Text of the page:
Patient this year). It’s a lot to pin on sttch an intimate. character-driven movie. bttt it‘s not unreasonable.

In Mrs Brown. Connolly creates a character rather than playing himself in period costume. as he did in TV drama Deacon BIYMHF. ln person and on screen. however. he has the same irreverence for attthority that Brown used to shake up the Royal Court it resides in his lively, mischievous eyes.

Surrounded by perfectly measured performances by ‘real' actors. his freer approach mirrors the fact that Brown was a loose—cannon outsider in a stiflineg ordered world. He tells me he based the character not so mttch on historical research as the ghillies from Balmoral he met when taking part in former racing driver Jackie Stewart‘s clay pigeon shoots at Gleneagles.

That previoust mentioned mischievous nature comes to the fore when (‘onnolly speculates on whether or not John Brown managed to take his relationship with Queen Victoria beyond the platonic. ‘l was brottght up thinking that he did.‘ he says. ‘lt was regarded as a home run: one of the lads got over the wall and nailed the Queen. Usually you get a song in your honour in Scotland when you do something like that. to he chanted at international matches.‘

Connolly‘s rewards for his performance won‘t be sttng on the terraces. bttt they might

come in the shape of an Oscar statuette. ‘()f course l‘d he delighted. httt it‘s got kind of

embarrassing. I‘m sure Rangers went ittto the European Cup last week sure they would do


A Highland lad my love was born: Connolly and Dench in Mrs Brown

quite well . . . and I‘ve got exactly the same feeling. I feel that if I don‘t get anything, I’ll look like a failure. And I don’t usually win prizes. I don‘t come into categories that you get a prize for. I’m so pleased it even crossed their minds Oscar and Billy in the same sentence.‘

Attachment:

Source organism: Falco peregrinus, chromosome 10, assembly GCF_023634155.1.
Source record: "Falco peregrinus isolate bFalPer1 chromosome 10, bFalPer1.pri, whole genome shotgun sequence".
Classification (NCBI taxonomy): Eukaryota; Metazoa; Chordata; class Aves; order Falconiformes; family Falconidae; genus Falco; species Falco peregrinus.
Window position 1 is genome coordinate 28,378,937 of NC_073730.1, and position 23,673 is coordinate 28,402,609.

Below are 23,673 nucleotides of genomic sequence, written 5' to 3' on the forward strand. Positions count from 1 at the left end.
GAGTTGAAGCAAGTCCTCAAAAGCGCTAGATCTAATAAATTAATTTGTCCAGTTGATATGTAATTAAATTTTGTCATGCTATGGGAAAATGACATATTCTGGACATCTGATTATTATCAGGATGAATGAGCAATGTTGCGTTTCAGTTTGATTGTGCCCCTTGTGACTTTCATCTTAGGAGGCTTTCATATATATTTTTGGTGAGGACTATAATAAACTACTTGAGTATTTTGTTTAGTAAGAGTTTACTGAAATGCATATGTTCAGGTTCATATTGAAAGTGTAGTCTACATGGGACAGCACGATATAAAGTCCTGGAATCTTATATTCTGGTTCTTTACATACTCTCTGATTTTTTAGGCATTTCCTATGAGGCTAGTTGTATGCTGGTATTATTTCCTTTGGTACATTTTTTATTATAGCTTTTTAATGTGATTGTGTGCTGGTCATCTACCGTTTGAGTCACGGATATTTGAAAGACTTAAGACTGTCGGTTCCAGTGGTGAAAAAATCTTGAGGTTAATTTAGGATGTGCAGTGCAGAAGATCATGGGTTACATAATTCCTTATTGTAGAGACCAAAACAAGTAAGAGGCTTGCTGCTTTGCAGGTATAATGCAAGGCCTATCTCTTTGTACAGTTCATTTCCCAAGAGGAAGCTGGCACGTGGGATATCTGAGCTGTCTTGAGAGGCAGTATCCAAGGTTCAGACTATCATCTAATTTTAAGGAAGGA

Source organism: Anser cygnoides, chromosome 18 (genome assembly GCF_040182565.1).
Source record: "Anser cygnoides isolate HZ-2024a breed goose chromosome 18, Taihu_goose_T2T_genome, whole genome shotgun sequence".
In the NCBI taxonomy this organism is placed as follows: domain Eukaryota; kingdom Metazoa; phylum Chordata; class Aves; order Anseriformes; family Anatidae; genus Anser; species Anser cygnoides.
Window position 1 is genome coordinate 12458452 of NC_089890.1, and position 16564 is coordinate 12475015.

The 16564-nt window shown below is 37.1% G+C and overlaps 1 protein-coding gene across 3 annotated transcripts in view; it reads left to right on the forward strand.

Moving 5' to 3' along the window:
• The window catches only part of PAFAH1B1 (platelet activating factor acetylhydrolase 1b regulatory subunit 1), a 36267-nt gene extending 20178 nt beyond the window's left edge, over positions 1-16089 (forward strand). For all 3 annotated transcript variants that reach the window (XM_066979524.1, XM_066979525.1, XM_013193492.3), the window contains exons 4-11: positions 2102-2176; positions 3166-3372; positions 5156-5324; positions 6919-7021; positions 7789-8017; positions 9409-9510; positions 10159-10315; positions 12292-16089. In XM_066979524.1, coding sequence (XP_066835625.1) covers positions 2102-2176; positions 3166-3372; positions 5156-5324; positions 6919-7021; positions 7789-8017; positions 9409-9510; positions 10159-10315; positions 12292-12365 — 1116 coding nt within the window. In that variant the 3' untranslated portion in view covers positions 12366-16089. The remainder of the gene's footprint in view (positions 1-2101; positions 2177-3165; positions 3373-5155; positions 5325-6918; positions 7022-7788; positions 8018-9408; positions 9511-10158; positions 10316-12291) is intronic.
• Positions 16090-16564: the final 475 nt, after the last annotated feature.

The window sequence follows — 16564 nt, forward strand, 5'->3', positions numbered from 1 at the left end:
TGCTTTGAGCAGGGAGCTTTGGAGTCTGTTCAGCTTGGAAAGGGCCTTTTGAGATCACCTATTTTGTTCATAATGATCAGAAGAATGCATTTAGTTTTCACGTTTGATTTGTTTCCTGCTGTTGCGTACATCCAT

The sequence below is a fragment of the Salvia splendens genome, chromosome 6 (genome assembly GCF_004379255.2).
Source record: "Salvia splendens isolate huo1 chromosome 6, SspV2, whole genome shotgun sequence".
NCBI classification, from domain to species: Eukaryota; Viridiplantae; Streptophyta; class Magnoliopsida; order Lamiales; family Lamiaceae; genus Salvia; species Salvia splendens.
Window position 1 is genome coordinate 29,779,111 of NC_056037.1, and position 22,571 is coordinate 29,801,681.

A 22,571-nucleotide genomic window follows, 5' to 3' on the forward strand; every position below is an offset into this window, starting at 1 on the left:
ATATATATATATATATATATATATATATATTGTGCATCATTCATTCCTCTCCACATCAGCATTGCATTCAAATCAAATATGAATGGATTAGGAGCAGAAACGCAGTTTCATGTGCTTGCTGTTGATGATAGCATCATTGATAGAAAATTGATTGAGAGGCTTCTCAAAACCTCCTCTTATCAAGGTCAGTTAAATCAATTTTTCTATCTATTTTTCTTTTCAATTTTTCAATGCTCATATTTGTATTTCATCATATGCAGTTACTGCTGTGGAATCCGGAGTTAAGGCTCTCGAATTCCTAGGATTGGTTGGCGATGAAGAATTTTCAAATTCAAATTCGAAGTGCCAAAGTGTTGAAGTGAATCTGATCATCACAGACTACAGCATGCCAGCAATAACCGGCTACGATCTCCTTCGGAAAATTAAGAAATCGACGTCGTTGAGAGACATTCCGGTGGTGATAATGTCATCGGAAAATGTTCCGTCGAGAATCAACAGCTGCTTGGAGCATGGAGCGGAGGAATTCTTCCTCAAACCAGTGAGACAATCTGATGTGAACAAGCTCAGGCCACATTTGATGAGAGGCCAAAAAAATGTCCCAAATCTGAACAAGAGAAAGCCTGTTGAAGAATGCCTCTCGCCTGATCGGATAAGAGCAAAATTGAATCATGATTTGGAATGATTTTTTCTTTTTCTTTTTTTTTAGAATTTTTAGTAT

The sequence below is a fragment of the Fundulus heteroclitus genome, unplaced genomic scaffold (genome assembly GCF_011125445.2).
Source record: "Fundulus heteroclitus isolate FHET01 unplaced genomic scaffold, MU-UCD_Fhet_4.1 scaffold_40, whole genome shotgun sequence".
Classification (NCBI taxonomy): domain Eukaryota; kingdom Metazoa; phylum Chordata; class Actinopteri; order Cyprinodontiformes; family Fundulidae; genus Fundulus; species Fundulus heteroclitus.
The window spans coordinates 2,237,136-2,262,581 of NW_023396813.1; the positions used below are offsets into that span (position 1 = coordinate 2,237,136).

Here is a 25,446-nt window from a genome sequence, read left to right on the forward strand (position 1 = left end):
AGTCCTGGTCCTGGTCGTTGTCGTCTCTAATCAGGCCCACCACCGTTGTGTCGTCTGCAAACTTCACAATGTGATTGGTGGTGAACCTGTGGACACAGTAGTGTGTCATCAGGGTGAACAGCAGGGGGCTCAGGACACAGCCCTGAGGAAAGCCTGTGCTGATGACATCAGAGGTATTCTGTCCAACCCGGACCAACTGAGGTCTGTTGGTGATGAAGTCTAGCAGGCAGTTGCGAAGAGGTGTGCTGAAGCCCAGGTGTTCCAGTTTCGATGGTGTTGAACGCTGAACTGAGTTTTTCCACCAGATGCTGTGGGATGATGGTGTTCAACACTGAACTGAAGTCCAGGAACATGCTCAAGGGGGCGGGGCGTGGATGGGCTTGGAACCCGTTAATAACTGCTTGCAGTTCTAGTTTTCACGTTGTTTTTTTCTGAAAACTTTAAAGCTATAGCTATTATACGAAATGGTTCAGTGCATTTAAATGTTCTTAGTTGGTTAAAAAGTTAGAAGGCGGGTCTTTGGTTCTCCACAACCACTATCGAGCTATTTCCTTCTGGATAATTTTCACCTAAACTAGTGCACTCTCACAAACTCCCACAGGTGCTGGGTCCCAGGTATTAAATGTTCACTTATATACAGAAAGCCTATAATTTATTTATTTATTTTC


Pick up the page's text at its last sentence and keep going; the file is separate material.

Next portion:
Those detractors who slag him off for living abroad don‘t realise 54-year-old Connolly relishes the flourishing of the Scottish film industry. ‘The writing is in place, and that‘s where the nub of it lies.’ he says. ‘I

‘Scottish film was always a very middle-class affair. "Here we are in the Hebrides, moving a cow from one island to another." 0h fucking

hurrah.’ Billy Connolly

think it was started up here by Peter MacDougall that thing of writing about your own background. something you really know ahottt. Scottish film was always a very middle-class affair. “Here we are in the Hebrides. moving a cow from one island to another.” ()h fucking hurrah. You’d lose your will to live watching this stuff.

‘One of my heroes is James Kelman and I‘d love to see all of his stttff done on film. If Scotland‘s writing continues in the way it’s going. with lrvine Welsh and Kelman and everybody. things are looking pretty damn good I would say.‘

liven when the interview is over and (‘onnolly is being snapped by an army of photographers. the light-hearted mood con- tinues. He spots one guy he knew of old and

swaps stories of bygone drinking in The Jinglin’ Geordie. He’s delighted to pose for a woman whom he discovers studies photogra- phy alongside his daughter in Glasgow.

All the work out of the way, we share a lift

“down to street level. Are the Scottish press

politer these days? ‘Nah, just more scared.’ You seemed to be enjoying yourself? ‘If you don’t let the slime in, it doesn’t get slimy.’ But the tabloid press he is referring to principally his arch enemy The Sunday Mail is waiting for him on the pavement outside. The hatred goes back years to when reporters pumped his kids in the street for information during his divorce. And now here is someone shouting in his face: ‘Why do you hate The Sunday Mail? Why do you boast that you hit photographers. What’s your problem?‘ It’s a clear case of baiting: the ‘Punch and Judi’ headline is no doubt already written and a piece of copy has to be created regardless of the facts. Connolly’s swear-count goes into hyperdrive. he squares up, but a security guard steps in. The journalist runs off smugly, mobile phone at his ear, ready to file a story that next day is full of exaggerations and lies compared to what I witnessed first hand. Connolly turns to me before getting into his car, gives a smile and a wink. He knows he‘s just played the game. He knows the ‘angry man‘ myth will continue. But for once he also knows that. if he’s got anything to prove, it‘s all there in his work on screen.

Mrs Brown goes on general release on Fri 5 Sep.

22—28 Aug 1997 ms usr 19